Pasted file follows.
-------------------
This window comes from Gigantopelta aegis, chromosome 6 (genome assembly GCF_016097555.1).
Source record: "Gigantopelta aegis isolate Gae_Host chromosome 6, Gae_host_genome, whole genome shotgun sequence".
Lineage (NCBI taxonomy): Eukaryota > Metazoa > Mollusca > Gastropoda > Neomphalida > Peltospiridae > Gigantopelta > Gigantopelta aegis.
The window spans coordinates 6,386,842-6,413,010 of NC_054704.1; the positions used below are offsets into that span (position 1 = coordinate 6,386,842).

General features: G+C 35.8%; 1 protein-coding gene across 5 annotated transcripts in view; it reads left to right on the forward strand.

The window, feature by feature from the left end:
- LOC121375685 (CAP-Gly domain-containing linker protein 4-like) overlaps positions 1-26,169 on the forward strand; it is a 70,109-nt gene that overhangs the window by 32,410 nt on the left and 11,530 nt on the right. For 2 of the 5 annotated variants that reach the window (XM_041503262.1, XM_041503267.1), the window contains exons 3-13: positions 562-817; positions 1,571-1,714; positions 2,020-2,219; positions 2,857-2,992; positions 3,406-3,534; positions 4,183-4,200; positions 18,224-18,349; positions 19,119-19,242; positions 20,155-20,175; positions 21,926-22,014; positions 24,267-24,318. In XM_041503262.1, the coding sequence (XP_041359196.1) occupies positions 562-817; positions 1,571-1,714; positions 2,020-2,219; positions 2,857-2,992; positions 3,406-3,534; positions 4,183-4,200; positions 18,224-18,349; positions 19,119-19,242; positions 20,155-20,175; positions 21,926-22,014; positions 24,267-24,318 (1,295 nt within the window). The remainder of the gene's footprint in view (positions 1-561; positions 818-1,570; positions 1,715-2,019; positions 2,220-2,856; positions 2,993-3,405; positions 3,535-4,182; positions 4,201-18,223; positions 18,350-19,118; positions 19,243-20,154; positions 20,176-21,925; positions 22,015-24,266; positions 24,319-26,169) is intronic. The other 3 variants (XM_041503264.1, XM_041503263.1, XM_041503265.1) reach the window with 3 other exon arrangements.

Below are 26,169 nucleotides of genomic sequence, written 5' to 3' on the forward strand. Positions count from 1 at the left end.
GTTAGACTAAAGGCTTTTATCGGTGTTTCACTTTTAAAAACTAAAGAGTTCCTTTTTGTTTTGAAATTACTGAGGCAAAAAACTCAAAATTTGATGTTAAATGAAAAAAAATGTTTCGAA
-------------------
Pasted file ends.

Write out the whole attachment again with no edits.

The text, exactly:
This window comes from Gigantopelta aegis, chromosome 6 (genome assembly GCF_016097555.1).
Source record: "Gigantopelta aegis isolate Gae_Host chromosome 6, Gae_host_genome, whole genome shotgun sequence".
Lineage (NCBI taxonomy): Eukaryota > Metazoa > Mollusca > Gastropoda > Neomphalida > Peltospiridae > Gigantopelta > Gigantopelta aegis.
The window spans coordinates 6,386,842-6,413,010 of NC_054704.1; the positions used below are offsets into that span (position 1 = coordinate 6,386,842).

General features: G+C 35.8%; 1 protein-coding gene across 5 annotated transcripts in view; it reads left to right on the forward strand.

The window, feature by feature from the left end:
- LOC121375685 (CAP-Gly domain-containing linker protein 4-like) overlaps positions 1-26,169 on the forward strand; it is a 70,109-nt gene that overhangs the window by 32,410 nt on the left and 11,530 nt on the right. For 2 of the 5 annotated variants that reach the window (XM_041503262.1, XM_041503267.1), the window contains exons 3-13: positions 562-817; positions 1,571-1,714; positions 2,020-2,219; positions 2,857-2,992; positions 3,406-3,534; positions 4,183-4,200; positions 18,224-18,349; positions 19,119-19,242; positions 20,155-20,175; positions 21,926-22,014; positions 24,267-24,318. In XM_041503262.1, the coding sequence (XP_041359196.1) occupies positions 562-817; positions 1,571-1,714; positions 2,020-2,219; positions 2,857-2,992; positions 3,406-3,534; positions 4,183-4,200; positions 18,224-18,349; positions 19,119-19,242; positions 20,155-20,175; positions 21,926-22,014; positions 24,267-24,318 (1,295 nt within the window). The remainder of the gene's footprint in view (positions 1-561; positions 818-1,570; positions 1,715-2,019; positions 2,220-2,856; positions 2,993-3,405; positions 3,535-4,182; positions 4,201-18,223; positions 18,350-19,118; positions 19,243-20,154; positions 20,176-21,925; positions 22,015-24,266; positions 24,319-26,169) is intronic. The other 3 variants (XM_041503264.1, XM_041503263.1, XM_041503265.1) reach the window with 3 other exon arrangements.

Below are 26,169 nucleotides of genomic sequence, written 5' to 3' on the forward strand. Positions count from 1 at the left end.
GTTAGACTAAAGGCTTTTATCGGTGTTTCACTTTTAAAAACTAAAGAGTTCCTTTTTGTTTTGAAATTACTGAGGCAAAAAACTCAAAATTTGATGTTAAATGAAAAAAAATGTTTCGAA